Implementing health promotion programs in the Australian construction industry: Levers and agents for change
Purpose: The purpose of this paper is to identify possible agents and levers to trigger the development and implementation of work place health promotion programs (WHPPs) in the Australian construction industry. Unlike most large workplaces and most high-risk workplaces, these programs are rarely found in the construction sector. Design/methodology/approach: Qualitative interviews with 80 trades workers and site-based and off-site construction managers are used to reveal perceptions of the impact of WHPPs and ill-health and poor health behaviors on site activities with a view to identifying leverage points to introduce WHPPs in construction. Findings: Unhealthy lifestyle behaviors are seen as impacting on sites in three main ways: productivity (broadly defined), safety and interpersonal relations. Results also reveal specific roles and levers for different actors in the supply chain and a clear desire for a collective, industry-based response to identified health problems. Practical implications: High levels of chronic diseases in the construction industry means firms within the sector must make a concerted attempt to change patterns of behavior or face significant long-term health implications for their workforce. Reducing levels of health and longevity of the workforce, mean work performance, productivity and participation is likely to decline. Originality/value: Although construction workers are recognized as one of the workforces at most risk for life limiting diseases such as Type 2 diabetes and cardiovascular disease, relatively little work has investigated health and well-being considerations for construction workers. This study contributes by investigating possible levers and agents to create healthier workplaces in construction.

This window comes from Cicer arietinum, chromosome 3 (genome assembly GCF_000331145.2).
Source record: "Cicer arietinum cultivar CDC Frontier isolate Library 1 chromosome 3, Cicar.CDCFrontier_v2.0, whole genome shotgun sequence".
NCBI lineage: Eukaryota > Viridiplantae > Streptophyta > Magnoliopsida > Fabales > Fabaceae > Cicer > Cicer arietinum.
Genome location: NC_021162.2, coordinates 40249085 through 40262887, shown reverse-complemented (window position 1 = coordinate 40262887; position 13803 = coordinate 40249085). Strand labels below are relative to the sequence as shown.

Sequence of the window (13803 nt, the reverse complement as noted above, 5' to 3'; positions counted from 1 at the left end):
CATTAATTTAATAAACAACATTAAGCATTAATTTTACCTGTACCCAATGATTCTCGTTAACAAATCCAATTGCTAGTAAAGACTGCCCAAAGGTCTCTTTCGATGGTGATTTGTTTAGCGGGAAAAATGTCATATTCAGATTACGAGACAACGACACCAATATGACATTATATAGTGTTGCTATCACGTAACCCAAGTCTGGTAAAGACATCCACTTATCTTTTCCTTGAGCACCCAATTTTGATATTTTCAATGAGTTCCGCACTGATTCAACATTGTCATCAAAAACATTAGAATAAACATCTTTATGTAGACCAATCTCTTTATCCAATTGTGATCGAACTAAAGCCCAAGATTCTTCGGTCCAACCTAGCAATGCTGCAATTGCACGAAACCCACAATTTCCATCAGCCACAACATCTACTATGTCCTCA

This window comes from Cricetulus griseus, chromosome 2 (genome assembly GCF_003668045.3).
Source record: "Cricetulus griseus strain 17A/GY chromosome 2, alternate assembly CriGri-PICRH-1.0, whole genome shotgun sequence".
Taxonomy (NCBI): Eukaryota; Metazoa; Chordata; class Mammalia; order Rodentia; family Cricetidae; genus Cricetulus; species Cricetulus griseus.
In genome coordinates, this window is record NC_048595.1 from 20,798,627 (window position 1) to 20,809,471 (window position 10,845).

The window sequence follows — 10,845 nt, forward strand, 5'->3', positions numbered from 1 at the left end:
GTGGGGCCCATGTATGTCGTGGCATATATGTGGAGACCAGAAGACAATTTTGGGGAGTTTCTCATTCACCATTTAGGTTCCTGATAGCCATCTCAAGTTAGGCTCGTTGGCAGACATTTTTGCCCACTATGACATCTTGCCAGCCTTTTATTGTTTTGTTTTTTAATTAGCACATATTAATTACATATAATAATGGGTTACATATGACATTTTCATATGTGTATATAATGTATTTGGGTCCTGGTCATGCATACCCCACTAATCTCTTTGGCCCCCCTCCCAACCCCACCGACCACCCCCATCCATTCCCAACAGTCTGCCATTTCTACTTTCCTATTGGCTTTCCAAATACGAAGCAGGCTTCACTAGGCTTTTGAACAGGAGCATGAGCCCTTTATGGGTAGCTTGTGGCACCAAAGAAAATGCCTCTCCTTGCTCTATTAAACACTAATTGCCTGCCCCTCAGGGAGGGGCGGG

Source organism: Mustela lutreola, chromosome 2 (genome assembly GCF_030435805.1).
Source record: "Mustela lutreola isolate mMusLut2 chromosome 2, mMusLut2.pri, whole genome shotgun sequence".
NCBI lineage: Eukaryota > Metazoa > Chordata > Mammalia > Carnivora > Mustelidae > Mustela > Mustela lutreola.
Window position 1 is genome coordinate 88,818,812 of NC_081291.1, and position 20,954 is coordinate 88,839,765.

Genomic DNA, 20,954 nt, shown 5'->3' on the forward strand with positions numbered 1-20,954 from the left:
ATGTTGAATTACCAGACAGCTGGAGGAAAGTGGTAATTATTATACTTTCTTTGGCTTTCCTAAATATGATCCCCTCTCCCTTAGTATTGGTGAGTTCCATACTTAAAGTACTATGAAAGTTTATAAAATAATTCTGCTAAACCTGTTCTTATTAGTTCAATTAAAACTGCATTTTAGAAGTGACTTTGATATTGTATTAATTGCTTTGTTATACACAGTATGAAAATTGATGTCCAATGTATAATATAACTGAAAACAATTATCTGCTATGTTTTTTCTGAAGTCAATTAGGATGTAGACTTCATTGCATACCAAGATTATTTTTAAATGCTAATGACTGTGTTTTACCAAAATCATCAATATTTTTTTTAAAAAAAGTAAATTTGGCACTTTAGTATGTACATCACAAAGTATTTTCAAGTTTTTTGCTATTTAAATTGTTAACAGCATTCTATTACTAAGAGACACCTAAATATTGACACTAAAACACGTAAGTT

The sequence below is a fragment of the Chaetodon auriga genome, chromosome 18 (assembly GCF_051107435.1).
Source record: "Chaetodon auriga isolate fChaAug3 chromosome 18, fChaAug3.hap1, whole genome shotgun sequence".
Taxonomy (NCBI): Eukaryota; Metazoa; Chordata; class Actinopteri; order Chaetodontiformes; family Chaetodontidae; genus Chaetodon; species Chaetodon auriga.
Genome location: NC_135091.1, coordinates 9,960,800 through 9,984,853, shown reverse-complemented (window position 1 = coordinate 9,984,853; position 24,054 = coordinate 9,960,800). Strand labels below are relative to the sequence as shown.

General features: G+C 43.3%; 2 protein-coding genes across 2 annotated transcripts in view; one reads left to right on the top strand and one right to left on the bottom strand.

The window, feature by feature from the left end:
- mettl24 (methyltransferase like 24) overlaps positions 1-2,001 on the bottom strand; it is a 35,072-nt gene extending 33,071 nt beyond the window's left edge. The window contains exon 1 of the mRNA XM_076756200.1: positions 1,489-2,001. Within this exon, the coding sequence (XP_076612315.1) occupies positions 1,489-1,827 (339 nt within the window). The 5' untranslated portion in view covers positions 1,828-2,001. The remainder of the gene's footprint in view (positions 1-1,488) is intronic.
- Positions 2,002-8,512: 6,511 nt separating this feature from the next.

Engineering, Construction and Architectural Management
Environmental and Occupational Health and Safety